Car hire is also possible, but prices in Cuba can be surprisingly high. Tourists interested in old American irons can rent an old arch with their drivers and tour the sights of Havana on a handsome ride.
ATTRACTIONS OF HAVANA
Havana’s old town
The city’s most handsome attraction is rightly Havana’s Old Town, with its caramel-colored houses, cobbled streets, and colorful American irons forming a much-photographed landscape. The area selected as a UNESCO World Heritage Site represents exactly the image that visitors have of Havana. One of the most popular areas in Havana’s old town is the pedestrian street Calle Obispo, along which you will find interesting little boutiques and art and book shops.
Interesting museums on offer
The Revolution Museum is likely to be of interest to many tourists arriving in Havana – housed in the former Presidential Palace, the museum is a great overview of Cuban history, revolution and socialism. The building also houses an exhibition on the life of Che Guevara. Another museum that gathers rave reviews is the Museo Nacional de Bellas Artes, which has even been hailed as the best art museum in the entire Caribbean.
The city’s own museums are also dedicated to rum, cigars and Cuban music, among other things. Ernest Hemingway’s old home now also serves as a museum.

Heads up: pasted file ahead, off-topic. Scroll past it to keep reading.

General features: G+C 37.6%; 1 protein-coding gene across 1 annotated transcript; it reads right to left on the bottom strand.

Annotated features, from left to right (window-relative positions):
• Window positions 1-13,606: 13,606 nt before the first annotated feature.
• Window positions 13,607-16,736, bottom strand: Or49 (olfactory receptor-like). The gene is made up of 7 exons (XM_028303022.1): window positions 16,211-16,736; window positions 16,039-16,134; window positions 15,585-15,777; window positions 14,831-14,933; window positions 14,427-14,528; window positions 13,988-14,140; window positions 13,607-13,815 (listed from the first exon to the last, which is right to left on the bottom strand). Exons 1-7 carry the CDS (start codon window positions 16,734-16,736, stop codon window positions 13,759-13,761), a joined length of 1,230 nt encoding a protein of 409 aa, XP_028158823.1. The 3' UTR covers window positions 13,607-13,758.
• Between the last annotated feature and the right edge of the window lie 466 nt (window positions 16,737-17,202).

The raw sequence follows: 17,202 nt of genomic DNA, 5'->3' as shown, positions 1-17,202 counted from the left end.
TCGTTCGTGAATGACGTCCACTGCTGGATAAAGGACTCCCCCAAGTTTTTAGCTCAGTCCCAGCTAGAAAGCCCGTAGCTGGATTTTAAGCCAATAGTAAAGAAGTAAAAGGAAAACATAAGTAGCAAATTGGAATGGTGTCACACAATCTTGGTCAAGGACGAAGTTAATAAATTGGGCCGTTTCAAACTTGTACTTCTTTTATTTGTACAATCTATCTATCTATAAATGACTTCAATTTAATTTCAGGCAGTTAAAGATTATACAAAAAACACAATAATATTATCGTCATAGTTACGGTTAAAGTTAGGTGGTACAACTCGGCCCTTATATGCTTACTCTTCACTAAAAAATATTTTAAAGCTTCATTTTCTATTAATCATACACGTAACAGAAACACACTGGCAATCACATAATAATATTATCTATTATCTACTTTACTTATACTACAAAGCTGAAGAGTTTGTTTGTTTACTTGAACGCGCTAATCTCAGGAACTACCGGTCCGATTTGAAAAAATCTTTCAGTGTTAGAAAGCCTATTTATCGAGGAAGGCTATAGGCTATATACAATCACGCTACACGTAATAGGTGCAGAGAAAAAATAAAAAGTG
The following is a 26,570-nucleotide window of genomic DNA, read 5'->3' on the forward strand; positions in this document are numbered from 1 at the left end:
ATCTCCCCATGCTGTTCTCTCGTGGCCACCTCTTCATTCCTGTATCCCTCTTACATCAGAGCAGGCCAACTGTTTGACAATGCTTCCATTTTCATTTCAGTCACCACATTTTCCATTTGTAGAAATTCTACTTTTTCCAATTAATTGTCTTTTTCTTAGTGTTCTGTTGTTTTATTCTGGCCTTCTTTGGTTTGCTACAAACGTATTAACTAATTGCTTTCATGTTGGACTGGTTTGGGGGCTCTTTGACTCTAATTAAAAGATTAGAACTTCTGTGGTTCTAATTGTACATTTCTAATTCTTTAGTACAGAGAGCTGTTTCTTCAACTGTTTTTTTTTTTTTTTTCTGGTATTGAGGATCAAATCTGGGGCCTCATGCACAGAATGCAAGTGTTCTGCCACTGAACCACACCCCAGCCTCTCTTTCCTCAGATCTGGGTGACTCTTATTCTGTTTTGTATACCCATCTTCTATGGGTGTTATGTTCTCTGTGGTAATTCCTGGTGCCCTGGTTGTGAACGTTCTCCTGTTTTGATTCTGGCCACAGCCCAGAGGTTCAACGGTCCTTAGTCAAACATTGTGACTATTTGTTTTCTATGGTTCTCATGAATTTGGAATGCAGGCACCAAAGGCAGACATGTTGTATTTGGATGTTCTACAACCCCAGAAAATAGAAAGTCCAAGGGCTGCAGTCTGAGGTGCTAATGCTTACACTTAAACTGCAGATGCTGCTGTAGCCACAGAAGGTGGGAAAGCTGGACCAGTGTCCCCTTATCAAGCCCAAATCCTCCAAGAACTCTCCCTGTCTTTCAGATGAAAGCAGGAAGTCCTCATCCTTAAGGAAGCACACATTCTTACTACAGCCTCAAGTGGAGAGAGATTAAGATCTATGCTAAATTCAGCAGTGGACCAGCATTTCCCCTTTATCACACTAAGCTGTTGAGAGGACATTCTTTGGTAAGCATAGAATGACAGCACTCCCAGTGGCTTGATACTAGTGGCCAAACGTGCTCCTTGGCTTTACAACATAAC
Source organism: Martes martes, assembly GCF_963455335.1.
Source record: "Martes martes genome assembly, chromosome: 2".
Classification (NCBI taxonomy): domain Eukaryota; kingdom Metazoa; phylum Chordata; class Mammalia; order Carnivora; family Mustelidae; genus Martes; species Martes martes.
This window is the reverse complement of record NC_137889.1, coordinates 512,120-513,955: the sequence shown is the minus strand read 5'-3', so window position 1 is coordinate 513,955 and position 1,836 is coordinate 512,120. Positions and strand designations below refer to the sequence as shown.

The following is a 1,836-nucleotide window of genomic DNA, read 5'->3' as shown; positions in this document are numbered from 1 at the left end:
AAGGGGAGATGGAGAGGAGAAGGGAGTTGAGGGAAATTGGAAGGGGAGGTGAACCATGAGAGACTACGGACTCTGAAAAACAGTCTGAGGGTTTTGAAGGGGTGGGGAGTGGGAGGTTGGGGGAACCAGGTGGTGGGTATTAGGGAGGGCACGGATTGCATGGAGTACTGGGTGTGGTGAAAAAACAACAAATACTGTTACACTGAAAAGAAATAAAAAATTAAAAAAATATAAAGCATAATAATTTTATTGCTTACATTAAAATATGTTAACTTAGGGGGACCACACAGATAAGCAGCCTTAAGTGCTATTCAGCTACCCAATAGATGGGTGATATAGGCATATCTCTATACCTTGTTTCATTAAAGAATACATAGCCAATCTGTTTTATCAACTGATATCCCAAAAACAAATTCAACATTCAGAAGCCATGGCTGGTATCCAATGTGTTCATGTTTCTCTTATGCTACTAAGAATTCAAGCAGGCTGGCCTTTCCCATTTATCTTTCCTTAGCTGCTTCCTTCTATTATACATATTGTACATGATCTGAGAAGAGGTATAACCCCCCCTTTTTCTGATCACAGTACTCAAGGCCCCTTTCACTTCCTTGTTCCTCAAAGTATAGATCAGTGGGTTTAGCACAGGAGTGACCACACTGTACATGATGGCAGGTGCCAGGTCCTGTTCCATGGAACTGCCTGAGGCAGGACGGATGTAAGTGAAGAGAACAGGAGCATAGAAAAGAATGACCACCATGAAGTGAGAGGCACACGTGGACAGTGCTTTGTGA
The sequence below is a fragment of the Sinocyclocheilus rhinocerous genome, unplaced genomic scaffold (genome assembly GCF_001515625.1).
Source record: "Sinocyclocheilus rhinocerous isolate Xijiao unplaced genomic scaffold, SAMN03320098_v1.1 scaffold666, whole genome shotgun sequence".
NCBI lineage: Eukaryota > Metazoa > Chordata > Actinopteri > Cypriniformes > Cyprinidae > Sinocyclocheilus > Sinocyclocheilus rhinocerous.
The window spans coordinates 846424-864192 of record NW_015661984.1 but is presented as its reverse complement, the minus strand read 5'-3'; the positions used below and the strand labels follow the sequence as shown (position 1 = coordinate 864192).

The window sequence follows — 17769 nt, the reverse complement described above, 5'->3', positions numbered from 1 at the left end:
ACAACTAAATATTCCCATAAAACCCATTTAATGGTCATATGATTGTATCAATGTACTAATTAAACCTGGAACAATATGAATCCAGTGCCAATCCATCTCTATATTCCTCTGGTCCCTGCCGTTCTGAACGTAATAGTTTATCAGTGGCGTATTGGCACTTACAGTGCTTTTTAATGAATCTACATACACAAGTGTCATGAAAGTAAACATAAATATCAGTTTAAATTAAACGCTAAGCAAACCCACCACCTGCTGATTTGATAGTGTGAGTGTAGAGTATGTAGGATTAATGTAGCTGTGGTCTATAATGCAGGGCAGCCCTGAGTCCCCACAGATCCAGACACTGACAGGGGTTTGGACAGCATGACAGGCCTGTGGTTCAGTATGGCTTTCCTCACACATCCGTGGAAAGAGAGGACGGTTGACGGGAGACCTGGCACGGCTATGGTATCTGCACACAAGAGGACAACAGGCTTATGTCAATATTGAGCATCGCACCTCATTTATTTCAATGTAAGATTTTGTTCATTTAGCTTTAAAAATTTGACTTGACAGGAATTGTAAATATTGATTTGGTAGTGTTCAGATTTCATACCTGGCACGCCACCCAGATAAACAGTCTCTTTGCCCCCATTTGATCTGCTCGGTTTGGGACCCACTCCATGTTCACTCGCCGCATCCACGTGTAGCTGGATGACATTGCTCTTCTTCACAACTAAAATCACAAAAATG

The handsome squares of Havana
Havana is full of pompous squares where you can stop to watch the local way of life. Often the squares also have an interesting past as historical landmarks and venues. Plaza de Armas, Plaza Vieja and Parque Central are spectacular places to visit.
One of the most legendary squares is also Plaza de la Revolucio, or Revolution Square, where the face of Che Guevara is immortalized on the wall of the Ministry of the Interior building.
The Catedral de la Habana is a charming Baroque church, completed in 1777. The magnificent appearance of the cathedral in particular is convincing, but even inside it is worth popping. The church is known for its two towers of different sizes.
THE BEST OF HAVANA
The best experiences in Havana
- Explore Cuba’s dilapidated and romantic old town.
- The Revolution Museum opens the veil on the special political situation in Cuba.
- Dive into the rhythmic night of Havana, where you dance until the wee hours.
- Explore Havana’s historic attractions and museums.
- Peek into the local life by staying and dining in a Cuban home.
The disadvantages of Havana
- Cuba is not known for its food culture – the restaurants have quite one-sided menus.
- Over-zealous traders may be distracted.
- There is a risk of a hurricane in Cuba from June to November.